Self Reported Incidence and Morbidity of Acute Respiratory Illness among Deployed U.S. Military in Iraq and Afghanistan  [PDF]
Bryony W. Soltis, John W. Sanders, Shannon D. Putnam, David R. Tribble, Mark S. Riddle
PLOS ONE , 2009, DOI: 10.1371/journal.pone.0006177
Abstract: Background Historically, respiratory infections have had a significant impact on U.S. military missions. Deployed troops are particularly at high risk due to close living conditions, stressful work environments and increased exposure to pathogens. To date, there are limited data available on acute respiratory illness (ARI) among troops deployed in support of ongoing military operations, specifically Operation Enduring Freedom (OEF) and Operation Iraqi Freedom (OIF). Methods Using self-report data from two sources collected from troops deployed to Iraq, Afghanistan and the surrounding region, we analyzed incidence and risk factors for ARI. Military personnel on mid-deployment Rest & Recuperation (R&R) or during redeployment were eligible to participate in the voluntary self-report survey. Results Overall, 39.5% reported having at least one ARI. Of these, 18.5% sought medical care and 33.8% reported having decreased job performance. The rate of self-reported ARI was 15 episodes per 100 person-months among those taking the voluntary survey, and 24.7 episodes per 100 person-months among those taking the clinic health questionnaire. Negative binomial regression analysis found female sex, Navy branch of service and lack of flush toilets to be independently associated with increased rates of ARI. Deployment to OIF, increasing age and higher rank were also positively associated with ARI risk. Conclusions The overall percentage of deployed military personnel reporting at least one acute respiratory illness decreased since earlier parts of OIF/OEF. However, the reported effect on job performance increased tremendously. The most important factors associated with increased respiratory infection are female sex, Navy branch of service, lack of improved latrine facilities, deployment to OIF, increasing age and higher rank.
Respiratory Support in Meconium Aspiration Syndrome: A Practical Guide  [PDF]
Peter A. Dargaville
International Journal of Pediatrics , 2012, DOI: 10.1155/2012/965159
Abstract: Meconium aspiration syndrome (MAS) is a complex respiratory disease of the term and near-term neonate. Inhalation of meconium causes airway obstruction, atelectasis, epithelial injury, surfactant inhibition, and pulmonary hypertension, the chief clinical manifestations of which are hypoxaemia and poor lung compliance. Supplemental oxygen is the mainstay of therapy for MAS, with around one-third of infants requiring intubation and mechanical ventilation. For those ventilated, high ventilator pressures, as well as a relatively long inspiratory time and slow ventilator rate, may be necessary to achieve adequate oxygenation. High-frequency ventilation may offer a benefit in infants with refractory hypoxaemia and/or gas trapping. Inhaled nitric oxide is effective in those with pulmonary hypertension, and other adjunctive therapies, including surfactant administration and lung lavage, should be considered in selected cases. With judicious use of available modes of ventilation and adjunctive therapies, infants with even the most severe MAS can usually be supported through the disease, with an acceptably low risk of short- and long-term morbidities.
Molecular detection of rifampin and isoniazid resistance to guide chronic TB patient management in Burkina Faso
Paolo Miotto, Nuccia Saleri, Mathurin Dembelé, Martial Ouedraogo, Gisèle Badoum, Gabriele Pinsi, Giovanni B Migliori, Alberto Matteelli, Daniela M Cirillo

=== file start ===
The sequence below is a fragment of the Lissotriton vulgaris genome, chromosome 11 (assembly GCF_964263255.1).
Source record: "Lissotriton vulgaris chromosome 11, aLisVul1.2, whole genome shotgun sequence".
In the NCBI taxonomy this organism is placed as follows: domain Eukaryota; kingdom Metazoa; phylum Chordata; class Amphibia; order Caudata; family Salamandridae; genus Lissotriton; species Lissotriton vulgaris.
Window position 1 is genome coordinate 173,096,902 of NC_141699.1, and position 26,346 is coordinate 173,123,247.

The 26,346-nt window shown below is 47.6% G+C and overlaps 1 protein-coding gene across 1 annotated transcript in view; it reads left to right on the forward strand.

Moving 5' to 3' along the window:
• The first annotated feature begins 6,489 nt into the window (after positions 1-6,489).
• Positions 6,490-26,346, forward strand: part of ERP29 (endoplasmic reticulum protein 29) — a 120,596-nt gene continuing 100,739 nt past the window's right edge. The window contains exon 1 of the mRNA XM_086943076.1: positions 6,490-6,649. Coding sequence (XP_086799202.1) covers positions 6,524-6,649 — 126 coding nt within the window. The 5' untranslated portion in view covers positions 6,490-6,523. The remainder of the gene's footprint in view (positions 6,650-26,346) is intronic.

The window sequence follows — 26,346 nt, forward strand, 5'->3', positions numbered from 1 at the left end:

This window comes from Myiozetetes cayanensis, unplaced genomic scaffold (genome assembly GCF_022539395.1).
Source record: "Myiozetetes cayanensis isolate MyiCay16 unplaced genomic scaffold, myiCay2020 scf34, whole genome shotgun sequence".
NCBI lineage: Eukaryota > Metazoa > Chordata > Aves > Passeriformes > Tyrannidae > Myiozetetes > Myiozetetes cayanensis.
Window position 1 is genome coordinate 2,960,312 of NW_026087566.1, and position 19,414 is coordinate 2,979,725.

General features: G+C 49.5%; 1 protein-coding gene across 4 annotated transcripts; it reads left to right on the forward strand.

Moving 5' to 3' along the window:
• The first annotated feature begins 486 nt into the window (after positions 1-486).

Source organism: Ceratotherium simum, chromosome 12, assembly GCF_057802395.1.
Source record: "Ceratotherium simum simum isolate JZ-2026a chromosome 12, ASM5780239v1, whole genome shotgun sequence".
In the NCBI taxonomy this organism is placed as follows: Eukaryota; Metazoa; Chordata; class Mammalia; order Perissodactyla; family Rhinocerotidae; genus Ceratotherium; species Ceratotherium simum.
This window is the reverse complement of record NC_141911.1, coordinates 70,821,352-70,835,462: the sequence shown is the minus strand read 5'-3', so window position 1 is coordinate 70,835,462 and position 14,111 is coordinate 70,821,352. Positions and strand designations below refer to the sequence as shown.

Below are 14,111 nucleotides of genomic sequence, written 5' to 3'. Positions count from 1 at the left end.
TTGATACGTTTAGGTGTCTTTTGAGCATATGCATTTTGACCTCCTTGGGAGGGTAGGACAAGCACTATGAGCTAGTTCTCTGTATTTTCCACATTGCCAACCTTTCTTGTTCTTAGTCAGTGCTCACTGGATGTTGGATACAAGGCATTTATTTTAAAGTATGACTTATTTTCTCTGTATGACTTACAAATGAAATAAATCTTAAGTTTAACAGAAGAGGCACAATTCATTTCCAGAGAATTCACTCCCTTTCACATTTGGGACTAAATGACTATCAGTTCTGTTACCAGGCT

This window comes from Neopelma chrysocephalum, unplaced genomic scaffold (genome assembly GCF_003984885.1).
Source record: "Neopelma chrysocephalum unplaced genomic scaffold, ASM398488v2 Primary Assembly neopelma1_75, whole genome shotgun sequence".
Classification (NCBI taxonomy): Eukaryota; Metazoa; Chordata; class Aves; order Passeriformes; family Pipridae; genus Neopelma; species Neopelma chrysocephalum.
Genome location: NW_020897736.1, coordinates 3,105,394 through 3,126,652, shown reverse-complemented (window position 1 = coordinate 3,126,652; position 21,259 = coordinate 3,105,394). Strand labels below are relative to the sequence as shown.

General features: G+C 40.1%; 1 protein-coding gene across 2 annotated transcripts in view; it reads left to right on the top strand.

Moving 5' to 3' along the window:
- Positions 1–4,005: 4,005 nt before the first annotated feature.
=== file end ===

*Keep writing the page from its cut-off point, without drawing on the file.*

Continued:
BMC Infectious Diseases , 2009, DOI: 10.1186/1471-2334-9-142
Abstract: Samples were collected in Burkina Faso where culture and DST are not currently available, and where chronic cases are therefore classified and treated based on clinical evaluation and sputum-smear microscopy results. One hundred and eight chronic TB patients (sputum smear-positive, after completing a re-treatment regimen for pulmonary TB under directly observed therapy) were enrolled in the study from December 2006 to October 2008. Two early morning sputum samples were collected from each patient, immediately frozen, and shipped to Italy in dry ice. Samples were decontaminated, processed for smear microscopy and DNA extraction. Culture was attempted on MGIT960 (Becton Dickinson, Cockeysville, USA) and decontaminated specimens were analyzed for the presence of mutations conferring resistance to rifampin and isoniazid by the molecular assay GenoType? MTBDRplus.We obtained a valid molecular test result in 60/61 smear-positive and 47/47 smear-negative patients.Among 108 chronic TB cases we identified patients who (i) harboured rifampin- and isoniazid-susceptible strains (n 24), (ii) were negative for MTB complex DNA (n 24), and (iii) had non-tuberculous mycobacteria infections (n 13). The most represented mutation conferring rifampin-resistance was the D516V substitution in the hotspot region of the rpoB gene (43.8% of cases). Other mutations recognized were the H526D (15.6%), the H526Y (15.6%), and the S531L (9.4%).All isoniazid-resistant cases (n 36) identified by the molecular assay were carrying a S315T substitution in the katG gene. In 41.7% of cases, a mutation affecting the promoter region of the inhA gene was also detected.The GenoType? MTBDRplus assay performed directly on sputum specimens improves the management of chronic TB cases allowing more appropriate anti-TB regimens.Emergence of drug-resistant Mycobacterium tuberculosis (MTB) strains is considered a real threat to achieving tuberculosis (TB) control [1-3]. Furthermore, multidrug-resistant TB (MDR-TB) a
Cost Analysis of a Nucleic Acid Amplification Test in the Diagnosis of Pulmonary Tuberculosis at an Urban Hospital with a High Prevalence of TB/HIV  [PDF]
Max W. Adelman, Ekaterina Kurbatova, Yun F. Wang, Michael K. Leonard, Nancy White, Deborah A. McFarland, Henry M. Blumberg
PLOS ONE , 2014, DOI: 10.1371/journal.pone.0100649